can pateras. But in those, Jupiter is always sit- 
ting ; here he is standing : nor could I trace any 
design of breaking his head on the part of Vulcan : 
not to mention that it seems wholly unnecessary, as 
Minerva is already out, and appears on her legs in 
this procession of deities.—- Tlds curious piece of an- 



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obnt Mj^lav^ tifil^ appiErenily tierteS as ^h mSSSA 
of a weU, for the marks, vom by the cordb, are' sM 
diakbotly ^iUe. Tlftis; the aiiicients, vith (rue 
rsfinenentand tasle, carrkd the embeffishments of 
the ViAe Arts even to the huttiUM cotrrcniences 6f 
doHMMsc life. The meanest utensil was elegant in' 
its £>fm-^h»> pdofeAV gttntient graceM in its folds 
and draiterjM-aild the pit>digalit7 of painting atid^ 
scdlptiire, widi which not only their streets and 
public bnildfaigs, but their private haUtations were 
adovnedy iB«y well raise our wonder aitid our sbame. 
Nor weie they confified to Patriciaii wealth. The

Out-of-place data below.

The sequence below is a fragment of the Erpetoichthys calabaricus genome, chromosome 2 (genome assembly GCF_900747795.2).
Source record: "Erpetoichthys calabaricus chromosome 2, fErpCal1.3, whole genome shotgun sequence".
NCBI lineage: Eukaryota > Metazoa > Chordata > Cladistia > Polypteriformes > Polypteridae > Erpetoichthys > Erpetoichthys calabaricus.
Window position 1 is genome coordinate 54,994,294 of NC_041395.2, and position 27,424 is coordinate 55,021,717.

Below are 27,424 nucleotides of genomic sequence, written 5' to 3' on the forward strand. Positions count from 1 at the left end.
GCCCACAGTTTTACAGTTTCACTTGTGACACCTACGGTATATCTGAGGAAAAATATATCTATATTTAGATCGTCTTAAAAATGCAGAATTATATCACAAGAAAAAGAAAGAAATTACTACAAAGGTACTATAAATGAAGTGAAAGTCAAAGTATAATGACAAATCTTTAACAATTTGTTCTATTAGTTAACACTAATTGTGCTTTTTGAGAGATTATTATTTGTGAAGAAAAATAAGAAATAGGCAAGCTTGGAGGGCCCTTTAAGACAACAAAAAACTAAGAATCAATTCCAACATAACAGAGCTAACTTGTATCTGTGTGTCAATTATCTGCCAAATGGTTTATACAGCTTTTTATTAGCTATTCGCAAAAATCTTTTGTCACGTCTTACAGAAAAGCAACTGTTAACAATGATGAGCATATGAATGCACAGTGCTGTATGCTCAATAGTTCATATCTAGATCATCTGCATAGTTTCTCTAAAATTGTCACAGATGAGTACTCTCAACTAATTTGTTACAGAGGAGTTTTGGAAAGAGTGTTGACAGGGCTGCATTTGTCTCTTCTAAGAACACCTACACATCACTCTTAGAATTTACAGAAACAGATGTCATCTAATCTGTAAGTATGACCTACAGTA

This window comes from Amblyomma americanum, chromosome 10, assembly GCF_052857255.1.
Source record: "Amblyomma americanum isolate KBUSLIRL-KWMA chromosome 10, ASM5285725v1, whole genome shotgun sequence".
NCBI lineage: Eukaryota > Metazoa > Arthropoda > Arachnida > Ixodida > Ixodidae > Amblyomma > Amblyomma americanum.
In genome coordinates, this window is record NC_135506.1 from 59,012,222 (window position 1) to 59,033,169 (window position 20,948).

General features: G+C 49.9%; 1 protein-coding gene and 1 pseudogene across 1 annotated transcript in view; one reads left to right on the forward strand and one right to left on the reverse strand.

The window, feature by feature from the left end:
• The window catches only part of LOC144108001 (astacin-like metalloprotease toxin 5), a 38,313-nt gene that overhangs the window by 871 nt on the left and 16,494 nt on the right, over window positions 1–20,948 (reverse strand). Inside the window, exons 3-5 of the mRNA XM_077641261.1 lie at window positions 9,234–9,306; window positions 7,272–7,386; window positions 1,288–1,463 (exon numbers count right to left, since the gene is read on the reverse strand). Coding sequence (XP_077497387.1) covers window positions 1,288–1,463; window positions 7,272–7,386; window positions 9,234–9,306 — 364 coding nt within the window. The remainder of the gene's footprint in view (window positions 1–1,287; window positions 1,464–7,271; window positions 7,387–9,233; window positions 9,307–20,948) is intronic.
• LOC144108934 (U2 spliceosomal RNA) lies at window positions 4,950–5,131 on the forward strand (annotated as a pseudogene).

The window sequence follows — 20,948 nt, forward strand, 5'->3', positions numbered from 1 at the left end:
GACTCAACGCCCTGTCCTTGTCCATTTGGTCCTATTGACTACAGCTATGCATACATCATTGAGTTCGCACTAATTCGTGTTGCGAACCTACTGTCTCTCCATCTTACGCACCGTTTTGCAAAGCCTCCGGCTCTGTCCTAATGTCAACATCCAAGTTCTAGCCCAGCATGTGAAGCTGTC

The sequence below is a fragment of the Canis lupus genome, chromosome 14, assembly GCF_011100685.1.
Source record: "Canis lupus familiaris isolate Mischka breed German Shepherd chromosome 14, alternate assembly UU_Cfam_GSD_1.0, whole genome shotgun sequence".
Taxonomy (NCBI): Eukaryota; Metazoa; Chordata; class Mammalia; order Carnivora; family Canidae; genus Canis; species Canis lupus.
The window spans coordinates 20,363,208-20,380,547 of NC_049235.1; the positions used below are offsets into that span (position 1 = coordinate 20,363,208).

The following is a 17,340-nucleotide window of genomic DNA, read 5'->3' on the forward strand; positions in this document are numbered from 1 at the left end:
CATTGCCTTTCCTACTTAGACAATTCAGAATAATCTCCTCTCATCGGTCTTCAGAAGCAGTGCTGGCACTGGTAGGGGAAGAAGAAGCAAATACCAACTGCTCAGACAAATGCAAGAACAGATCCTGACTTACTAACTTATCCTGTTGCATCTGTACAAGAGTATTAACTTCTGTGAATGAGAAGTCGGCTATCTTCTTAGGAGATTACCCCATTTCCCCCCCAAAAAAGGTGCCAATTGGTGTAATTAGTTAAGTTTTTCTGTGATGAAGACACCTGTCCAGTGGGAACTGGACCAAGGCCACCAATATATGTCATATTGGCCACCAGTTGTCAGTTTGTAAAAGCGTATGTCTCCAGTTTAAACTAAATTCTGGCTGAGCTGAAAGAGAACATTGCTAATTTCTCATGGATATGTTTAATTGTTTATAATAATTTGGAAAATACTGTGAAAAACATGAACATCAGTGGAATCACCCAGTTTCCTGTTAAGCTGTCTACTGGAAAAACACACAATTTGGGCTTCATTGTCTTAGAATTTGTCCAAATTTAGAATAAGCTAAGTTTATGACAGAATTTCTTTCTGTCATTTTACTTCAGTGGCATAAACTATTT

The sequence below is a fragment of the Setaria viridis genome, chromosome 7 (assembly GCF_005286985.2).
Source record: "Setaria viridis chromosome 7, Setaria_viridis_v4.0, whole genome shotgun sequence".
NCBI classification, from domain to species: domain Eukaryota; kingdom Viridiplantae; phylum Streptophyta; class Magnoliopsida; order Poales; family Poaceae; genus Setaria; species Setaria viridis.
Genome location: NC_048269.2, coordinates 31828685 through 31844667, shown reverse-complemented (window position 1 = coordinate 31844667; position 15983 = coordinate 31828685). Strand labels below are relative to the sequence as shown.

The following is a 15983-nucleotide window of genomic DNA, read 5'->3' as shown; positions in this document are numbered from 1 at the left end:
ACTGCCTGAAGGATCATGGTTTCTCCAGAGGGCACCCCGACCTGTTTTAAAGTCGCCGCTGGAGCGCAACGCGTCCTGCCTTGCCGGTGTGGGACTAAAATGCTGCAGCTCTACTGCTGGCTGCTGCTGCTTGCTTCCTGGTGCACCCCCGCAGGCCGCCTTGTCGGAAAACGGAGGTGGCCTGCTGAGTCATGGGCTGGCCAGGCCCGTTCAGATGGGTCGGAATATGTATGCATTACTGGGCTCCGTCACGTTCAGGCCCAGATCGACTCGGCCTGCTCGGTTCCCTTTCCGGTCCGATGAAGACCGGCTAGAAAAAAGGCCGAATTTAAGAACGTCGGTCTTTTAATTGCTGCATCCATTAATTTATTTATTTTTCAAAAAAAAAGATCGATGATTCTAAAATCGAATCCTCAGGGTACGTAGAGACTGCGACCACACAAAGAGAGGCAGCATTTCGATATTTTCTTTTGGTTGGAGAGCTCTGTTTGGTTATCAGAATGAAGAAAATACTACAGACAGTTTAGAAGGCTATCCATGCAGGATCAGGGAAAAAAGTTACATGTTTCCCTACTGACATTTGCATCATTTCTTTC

hunUe dinfling*- of an oMcme little cbutitty sea^ 
pc^^ moil at Herealaaeda and Pornpefi, were 
afkumed' with paigvlingB of exquisite beauty, and 
fiUad inth statoe» which miist be for erer the ad- 
mMratimt of every ocuMtty and every age ; — ^wlnl6, in 
London itself, the modem metropolis of the world, 
ovarflowing with wealth and luxury, n'6t on^ of the 
private booses of its werithy cttizens can bbicst a sin- 
gle pieee of sculpture. However opulent, however 
prodigal) however hixurious, — ^it is rai^ly oii wortrs 
of art that Engli»bmen lavish tlieb wealth.^— Nor is 
it their coat that renders them now unattathable ; 
for^ atcBBge as the fact may seem, ancient sculpture 
actually bore a higher price among-the anoents them- 
selves, than it does even in the present day.* Yet, 
notwithstanding the extravagant price ci statues ill 
ancient times, we hear of one hundred and tixty^Hf" 

* HUt. dc I'A^t. liv. iv. 7. § 51. 
VOL. II. 2 E 



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4M ROME. 

tmmi sUiues of beonse befaaig eieelad mm» yMtte 
one man* at Athens. 

But to return from Adieni, whither this k^ 
digression has carried us^ to the Musecan of the 
Capitol — I must not let pass umMticed the hmtm 
Iliac table. A joTial priest, who was out huntiBg, 
found it on the Af^ian Way, at a place called JUe 
FraHocMe^f where, it is believtod, the Enperor 
Claudius had a villa, and this remarkaUe has re- 
lief is supposed to be a wmrk of his mgn4 It is 
only a small square slab of marble, though it has 
made so much noise in the world ; and upon it are 
sculptured the principal actions of the Iliad, with an